How LED Streetlights Will Change Cinema (And Make Cities Look Awesome)

As such, he says, the switch to LED really is a historic change for the visual definition of Los Angeles — so much so (and this is my comment, not Kendricken's) that we might someday find ourselves seriously arguing over whether a city's artificial lights, due to their unique colour scheme, could be justifiably subject to historic preservation laws. After all, Kendricken adds, "In a sense, every night exterior L.A.-shot film previous to this change is rendered a sort of anthropological artifact, an historical document of obsolete urban infrastructure."

The implication is that every shot of Los Angeles prior to the LED turnover will soon be a valuable historic document, capturing the city in a light that will now be lost forever, its electrical signature seen in the colour schemes of every old film and photograph.

How LED Streetlights Will Change Cinema (And Make Cities Look Awesome)

Of course, this transition to LED streetlights is also happening in New York City, and other major cities around the world (where there are already intriguing mis-matches between urban lighting and personal photography equipment) will soon begin using LEDs for their environmental impact and cost.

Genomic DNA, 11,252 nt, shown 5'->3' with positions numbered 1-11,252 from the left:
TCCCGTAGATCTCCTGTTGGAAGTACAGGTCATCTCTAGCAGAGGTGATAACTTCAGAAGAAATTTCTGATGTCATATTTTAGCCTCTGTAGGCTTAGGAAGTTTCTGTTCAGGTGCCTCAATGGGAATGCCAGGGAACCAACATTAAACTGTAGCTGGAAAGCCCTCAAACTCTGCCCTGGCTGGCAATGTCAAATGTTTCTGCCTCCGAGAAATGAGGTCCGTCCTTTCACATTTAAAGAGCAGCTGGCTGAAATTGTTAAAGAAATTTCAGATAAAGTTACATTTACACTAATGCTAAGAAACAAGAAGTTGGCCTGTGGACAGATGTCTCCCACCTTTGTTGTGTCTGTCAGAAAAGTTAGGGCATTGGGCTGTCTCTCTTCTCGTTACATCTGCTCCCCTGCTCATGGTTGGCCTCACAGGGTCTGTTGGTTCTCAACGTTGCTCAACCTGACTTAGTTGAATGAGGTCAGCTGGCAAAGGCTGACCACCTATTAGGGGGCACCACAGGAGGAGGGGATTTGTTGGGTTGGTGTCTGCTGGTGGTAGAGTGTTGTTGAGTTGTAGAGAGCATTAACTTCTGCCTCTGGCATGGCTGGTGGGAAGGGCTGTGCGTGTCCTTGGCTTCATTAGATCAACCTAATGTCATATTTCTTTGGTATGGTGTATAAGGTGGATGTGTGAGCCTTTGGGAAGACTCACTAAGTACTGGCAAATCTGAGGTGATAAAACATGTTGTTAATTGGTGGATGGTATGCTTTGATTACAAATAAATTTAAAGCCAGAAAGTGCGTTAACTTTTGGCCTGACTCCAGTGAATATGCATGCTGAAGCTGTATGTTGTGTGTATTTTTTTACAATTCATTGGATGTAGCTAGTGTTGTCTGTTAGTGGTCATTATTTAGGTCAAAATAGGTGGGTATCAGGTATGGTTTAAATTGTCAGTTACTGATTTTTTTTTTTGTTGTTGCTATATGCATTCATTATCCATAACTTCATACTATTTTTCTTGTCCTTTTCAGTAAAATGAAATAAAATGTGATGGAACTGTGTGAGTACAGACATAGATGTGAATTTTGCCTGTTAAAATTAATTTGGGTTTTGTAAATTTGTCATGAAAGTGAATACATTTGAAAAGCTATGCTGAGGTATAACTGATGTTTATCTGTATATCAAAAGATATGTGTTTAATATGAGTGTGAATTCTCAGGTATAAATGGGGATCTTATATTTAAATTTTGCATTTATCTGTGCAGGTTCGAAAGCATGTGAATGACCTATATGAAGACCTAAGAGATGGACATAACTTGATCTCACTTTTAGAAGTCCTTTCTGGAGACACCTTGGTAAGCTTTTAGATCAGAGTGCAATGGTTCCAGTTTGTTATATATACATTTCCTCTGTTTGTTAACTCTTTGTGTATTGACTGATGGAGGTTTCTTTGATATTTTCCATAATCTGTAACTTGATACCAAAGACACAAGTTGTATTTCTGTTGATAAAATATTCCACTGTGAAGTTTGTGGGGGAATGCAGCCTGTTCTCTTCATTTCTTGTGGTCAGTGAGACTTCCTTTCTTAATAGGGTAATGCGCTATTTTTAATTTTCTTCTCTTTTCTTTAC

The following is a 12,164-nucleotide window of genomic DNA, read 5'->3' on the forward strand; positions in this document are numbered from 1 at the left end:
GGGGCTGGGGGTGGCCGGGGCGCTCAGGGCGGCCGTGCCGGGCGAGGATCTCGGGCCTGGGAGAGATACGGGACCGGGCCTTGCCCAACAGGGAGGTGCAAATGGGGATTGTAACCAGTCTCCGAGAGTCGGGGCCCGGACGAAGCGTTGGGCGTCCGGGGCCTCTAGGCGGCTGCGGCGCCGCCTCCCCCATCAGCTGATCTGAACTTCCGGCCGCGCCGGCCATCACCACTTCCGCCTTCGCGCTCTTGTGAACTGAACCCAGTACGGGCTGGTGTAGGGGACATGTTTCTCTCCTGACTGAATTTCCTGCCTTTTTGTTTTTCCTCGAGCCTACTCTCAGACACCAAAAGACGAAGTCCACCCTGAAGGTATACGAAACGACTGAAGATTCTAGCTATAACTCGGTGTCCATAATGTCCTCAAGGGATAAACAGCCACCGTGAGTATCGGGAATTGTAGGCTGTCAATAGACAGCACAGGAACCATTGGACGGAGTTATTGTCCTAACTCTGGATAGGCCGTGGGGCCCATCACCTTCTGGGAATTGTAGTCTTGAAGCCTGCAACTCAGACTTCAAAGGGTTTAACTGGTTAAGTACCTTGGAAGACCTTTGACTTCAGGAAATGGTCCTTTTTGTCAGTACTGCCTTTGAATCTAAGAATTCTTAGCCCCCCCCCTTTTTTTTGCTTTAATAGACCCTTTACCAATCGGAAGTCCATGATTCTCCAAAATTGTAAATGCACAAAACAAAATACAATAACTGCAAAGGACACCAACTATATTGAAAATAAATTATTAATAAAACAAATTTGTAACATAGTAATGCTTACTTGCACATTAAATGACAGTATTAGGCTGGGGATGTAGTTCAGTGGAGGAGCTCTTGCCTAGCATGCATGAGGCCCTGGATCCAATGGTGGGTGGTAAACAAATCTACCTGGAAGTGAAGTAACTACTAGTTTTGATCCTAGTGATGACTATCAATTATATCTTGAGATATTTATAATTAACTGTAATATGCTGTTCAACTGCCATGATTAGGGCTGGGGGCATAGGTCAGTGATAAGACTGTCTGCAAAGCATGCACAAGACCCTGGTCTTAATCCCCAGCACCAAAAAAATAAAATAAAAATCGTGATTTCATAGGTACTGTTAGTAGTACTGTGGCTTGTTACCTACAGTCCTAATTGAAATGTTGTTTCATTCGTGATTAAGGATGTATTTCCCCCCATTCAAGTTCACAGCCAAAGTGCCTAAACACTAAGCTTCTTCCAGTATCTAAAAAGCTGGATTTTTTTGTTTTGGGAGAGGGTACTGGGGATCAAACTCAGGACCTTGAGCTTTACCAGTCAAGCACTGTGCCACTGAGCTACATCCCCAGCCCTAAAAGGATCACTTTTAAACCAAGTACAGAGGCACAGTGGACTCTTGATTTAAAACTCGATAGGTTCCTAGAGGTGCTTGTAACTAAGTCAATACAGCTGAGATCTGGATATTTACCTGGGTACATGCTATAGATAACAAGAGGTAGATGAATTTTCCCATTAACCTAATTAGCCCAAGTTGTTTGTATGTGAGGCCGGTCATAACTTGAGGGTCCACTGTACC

In other words, the cinematic effects of LEDs will be seen elsewhere — meaning that, if we want to change the film industry, then ironically one of the fastest and most all-encompassing ways to do so is to change how our cities are lit.

Briefly, though, one more issue — something not raised by Kendricken but nonetheless interesting to mention — is the effect that various artificial lighting schemes and colours have on human neurology. Think of recent research, for example, into how blue-tinted light sources like computer screens and handheld devices can lead to insomnia and disrupt circadian rhythms; this is the premise of f.lux, for example, an app for automatically redshifting, so to speak, the hue of your computer monitor.